Since 2016, Greek authorities have periodically implemented transfer programmes to try to decongest the crowded island facilities. But those efforts have been hampered by a shortage of available housing on the mainland, poor planning, and an ad hoc approach that has neglected to address the underlying fact that the implementation of the EU-Turkey deal, signed in March 2016 to curb migration, requires asylum seekers and migrants to be contained on the islands, according to a report by RSA. 

For people who are transferred, the camps and other accommodations on the mainland are sometimes little better than the reception centres on the islands, and while often not as visible, refugees on the mainland still face a long ordeal.

Isolated and with little official support, many struggle to navigate the Greek asylum process, slip into homelessness, or attempt to leave the country illegally for other parts of Europe. Those who stay and end up receiving protection are often ill-prepared to integrate into Greek society and struggle to see a path forward.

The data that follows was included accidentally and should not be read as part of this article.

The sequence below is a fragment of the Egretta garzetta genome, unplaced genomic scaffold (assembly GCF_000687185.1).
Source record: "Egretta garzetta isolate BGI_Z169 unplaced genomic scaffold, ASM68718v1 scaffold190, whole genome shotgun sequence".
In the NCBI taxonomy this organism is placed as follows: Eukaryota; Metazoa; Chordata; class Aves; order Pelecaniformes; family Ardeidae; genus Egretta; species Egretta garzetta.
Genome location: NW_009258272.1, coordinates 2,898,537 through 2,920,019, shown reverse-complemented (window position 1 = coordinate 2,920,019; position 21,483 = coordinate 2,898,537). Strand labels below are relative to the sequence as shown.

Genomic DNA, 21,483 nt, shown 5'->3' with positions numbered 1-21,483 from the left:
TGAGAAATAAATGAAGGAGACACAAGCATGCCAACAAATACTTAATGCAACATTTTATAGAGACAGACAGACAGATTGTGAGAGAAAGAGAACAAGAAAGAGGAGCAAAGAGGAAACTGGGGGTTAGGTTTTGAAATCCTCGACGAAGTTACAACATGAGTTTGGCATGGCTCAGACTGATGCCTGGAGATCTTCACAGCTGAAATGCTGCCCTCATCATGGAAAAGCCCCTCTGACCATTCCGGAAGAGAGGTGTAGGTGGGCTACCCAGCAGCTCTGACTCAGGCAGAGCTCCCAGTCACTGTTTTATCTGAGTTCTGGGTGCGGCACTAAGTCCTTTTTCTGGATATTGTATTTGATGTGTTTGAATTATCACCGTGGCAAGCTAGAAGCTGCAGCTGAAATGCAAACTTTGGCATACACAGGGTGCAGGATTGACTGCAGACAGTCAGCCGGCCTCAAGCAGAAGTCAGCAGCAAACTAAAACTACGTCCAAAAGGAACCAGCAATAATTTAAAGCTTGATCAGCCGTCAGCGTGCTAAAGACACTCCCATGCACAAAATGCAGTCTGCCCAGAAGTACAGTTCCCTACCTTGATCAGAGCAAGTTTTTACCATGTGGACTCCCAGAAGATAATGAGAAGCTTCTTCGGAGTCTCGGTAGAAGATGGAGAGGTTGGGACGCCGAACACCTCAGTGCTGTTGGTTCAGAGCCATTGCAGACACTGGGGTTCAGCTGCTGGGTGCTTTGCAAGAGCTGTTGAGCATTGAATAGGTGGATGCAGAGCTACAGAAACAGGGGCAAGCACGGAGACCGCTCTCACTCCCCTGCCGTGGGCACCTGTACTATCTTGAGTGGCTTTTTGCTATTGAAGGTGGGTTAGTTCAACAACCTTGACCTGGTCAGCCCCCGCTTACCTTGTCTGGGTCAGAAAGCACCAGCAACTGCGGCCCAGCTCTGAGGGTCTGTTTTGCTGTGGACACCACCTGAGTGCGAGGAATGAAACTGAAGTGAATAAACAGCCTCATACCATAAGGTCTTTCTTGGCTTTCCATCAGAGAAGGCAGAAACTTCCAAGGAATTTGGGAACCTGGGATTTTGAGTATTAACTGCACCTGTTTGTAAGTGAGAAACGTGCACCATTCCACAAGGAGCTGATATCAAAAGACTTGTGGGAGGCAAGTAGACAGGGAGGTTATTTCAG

Malakasa refugee camp outside Athens Greece where a brawl in 2018 led to the death of a Syrian refugee
Eric Reidy/TNH
The Malakasa refugee camp outside Athens where a brawl in 2018 led to the death of a Syrian refugee.

Floods and fights

Last August, Atheer, an Iraqi refugee in his late 30s, was transferred from the island of Leros to Malakasa refugee camp, about 40 kilometres outside Athens, as part of an effort to decongest the islands. Malakasa sits on the premises of a Greek military outpost in a windswept valley between green mountains. There’s a railway station within walking distance, and the train can get residents of the camp to Athens city centre in about an hour. Other than that, there’s almost nothing else around. 

The camp on Leros was better than Malakasa, according to Atheer. The workers in charge of it treated people well; there were buses that took the residents to schools where they could learn Greek and where children could continue their education. Also, the camp was safe. 

Malakasa was overcrowded and poorly equipped when Atheer arrived and soon flooded after a summer rain. Residents protested and tensions flared in the poor conditions.